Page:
"And the beat goes on……………."
Equity -- generally defined and understood as: fairness, justice and impartiality.
The issue has been center stage for us for sometime. We have narrowed our focus on diversity as the core of the challenge of equity in the nonprofit arts - equity in access, equity in funding, equity in resource allocation and in the equation of people of color balanced with mainstream white domination in the decision making processes. The axiom has been that if we can just make the nonprofit arts more diverse - particularly in its governance structures - then we will have met the equity challenge and it will be solved.
But diversity is a mask. It's a symptom of the underlying issue - which is structural racism or inequity - and dealing with the symptom rather than the root cause is increasingly being recognized as an inadequate approach.
Diversity is limited in its meaning to the practical challenge of recruiting more people of color (or women, or gays, or young people,) to our Boards and staffs, and as audiences and supporters. Diversity is a lovely word - innocuous, non-threatening; something everyone can agree on as a noble goal. It appeals to our aspirational sensibilities. Become more diverse? Well, of course. Who wouldn't want that? In a sense, the diversity frame is a polite way to avoid digging deeper. Whereas much of the rest of the nonprofit universe, talks about racial equity and structural racism (or ageism, or sexism or whatever).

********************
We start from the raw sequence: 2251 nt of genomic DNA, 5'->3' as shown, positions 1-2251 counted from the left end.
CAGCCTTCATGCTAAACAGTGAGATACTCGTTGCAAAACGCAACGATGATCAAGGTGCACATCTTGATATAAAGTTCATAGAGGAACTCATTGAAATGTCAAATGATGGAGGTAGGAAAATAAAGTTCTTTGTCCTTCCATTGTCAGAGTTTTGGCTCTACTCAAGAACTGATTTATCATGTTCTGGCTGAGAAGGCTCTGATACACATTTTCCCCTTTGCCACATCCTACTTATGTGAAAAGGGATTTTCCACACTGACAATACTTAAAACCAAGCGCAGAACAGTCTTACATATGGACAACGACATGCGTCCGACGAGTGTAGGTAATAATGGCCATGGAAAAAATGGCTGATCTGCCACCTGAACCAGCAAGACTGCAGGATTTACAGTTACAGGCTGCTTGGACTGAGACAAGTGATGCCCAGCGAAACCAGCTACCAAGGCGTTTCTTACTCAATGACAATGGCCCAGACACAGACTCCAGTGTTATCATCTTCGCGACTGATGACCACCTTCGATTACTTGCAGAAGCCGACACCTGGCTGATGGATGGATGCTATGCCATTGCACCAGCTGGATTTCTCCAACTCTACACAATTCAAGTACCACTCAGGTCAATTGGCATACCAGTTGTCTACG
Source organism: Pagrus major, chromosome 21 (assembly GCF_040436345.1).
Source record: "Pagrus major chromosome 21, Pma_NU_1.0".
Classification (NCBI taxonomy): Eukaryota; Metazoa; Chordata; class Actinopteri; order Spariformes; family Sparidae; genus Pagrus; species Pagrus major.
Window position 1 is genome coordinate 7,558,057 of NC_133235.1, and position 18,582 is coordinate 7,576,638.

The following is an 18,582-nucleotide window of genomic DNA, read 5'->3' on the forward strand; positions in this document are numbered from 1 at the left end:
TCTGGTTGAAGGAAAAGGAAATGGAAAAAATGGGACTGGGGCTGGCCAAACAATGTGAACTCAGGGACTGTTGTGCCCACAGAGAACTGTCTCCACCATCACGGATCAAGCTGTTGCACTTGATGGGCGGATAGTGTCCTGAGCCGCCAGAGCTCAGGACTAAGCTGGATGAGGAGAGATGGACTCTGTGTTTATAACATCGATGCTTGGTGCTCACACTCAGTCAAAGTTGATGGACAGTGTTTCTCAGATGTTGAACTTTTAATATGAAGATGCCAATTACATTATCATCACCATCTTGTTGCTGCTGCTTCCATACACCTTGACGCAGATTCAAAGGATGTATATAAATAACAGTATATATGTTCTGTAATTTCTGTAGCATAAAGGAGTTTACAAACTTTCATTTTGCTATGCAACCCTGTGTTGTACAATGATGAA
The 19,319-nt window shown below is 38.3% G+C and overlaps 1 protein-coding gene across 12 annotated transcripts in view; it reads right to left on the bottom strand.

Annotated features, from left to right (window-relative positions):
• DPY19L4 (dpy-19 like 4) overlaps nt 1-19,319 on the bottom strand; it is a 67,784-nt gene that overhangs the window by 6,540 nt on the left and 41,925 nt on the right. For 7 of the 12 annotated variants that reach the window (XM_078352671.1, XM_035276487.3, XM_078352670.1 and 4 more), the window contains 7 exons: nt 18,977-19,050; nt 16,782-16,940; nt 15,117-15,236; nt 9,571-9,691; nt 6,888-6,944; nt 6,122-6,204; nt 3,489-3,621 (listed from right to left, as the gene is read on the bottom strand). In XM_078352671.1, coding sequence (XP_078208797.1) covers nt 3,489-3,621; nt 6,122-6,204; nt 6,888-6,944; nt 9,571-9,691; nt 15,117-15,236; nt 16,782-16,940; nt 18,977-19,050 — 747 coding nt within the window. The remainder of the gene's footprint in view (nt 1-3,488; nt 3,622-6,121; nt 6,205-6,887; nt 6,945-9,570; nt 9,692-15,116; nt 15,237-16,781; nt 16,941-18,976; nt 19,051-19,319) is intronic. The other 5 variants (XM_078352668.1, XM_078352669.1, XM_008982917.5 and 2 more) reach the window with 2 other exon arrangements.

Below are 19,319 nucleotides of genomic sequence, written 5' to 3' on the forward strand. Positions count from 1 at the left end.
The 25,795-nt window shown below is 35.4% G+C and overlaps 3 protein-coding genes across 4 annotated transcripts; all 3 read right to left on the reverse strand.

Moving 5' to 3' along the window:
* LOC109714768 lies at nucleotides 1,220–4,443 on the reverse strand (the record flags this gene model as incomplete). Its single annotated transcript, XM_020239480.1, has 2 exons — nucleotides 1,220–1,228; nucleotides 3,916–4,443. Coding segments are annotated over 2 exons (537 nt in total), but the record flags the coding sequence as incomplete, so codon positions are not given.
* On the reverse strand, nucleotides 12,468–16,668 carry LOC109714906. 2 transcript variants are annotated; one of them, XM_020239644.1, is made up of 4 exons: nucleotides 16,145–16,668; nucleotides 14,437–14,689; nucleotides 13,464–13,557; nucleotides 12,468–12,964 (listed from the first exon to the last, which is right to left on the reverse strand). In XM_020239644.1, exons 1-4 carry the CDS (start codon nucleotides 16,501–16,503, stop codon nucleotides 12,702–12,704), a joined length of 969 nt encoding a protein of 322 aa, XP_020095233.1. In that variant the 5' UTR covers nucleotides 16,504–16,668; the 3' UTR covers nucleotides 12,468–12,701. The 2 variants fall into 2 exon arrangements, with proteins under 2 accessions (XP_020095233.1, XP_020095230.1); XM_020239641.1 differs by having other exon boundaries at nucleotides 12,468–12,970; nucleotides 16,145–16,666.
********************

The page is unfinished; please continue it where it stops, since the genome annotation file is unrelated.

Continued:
The Woods Fund Chicago defines those two terms as follows:
“Structural racism is the cumulative impact of past and present policies and practices. Racial divisions, disinvestment, disenfranchisement and discriminatory polices have produced and exacerbated income inequality and disparate access to resources and opportunities for generations.
Racial equity is a multi-issue framework that confronts racial disparities to produce fair outcomes and opportunities for all communities. It provides proactive tools, synergistic strategies and more effective policy to address structural problems. Racial equity strategies connect leaders and organizations across communities and bring solutions to scale. Racial equity creates crucial spaces for those most impacted by inequities to build power and lead through collective practice and collective voice.”Grantmakers in the Arts released an historic Statement of Purpose paper this week on Equity, recognizing the inequity of past policies and practices within the sector.
"Grantmakers in the Arts believes that:
- Recommended solutions of the past, which have focused on diversity rather than structural inequities, have not resulted in nationwide successful outcomes in equitable inclusion and/or grantmaking to ALAANA artists and audiences.
- An historic societal and philanthropic bias for European artforms has undervalued the contributions of ALAANA artforms and artists.
- Arts funders are encouraged to implement relevant programs and create new structures in which ALAANA communities, artists, and arts organizations benefit as leaders, grantees, and partners.
- Addressing historic injustices is a vital component of achieving equity for ALAANA communities."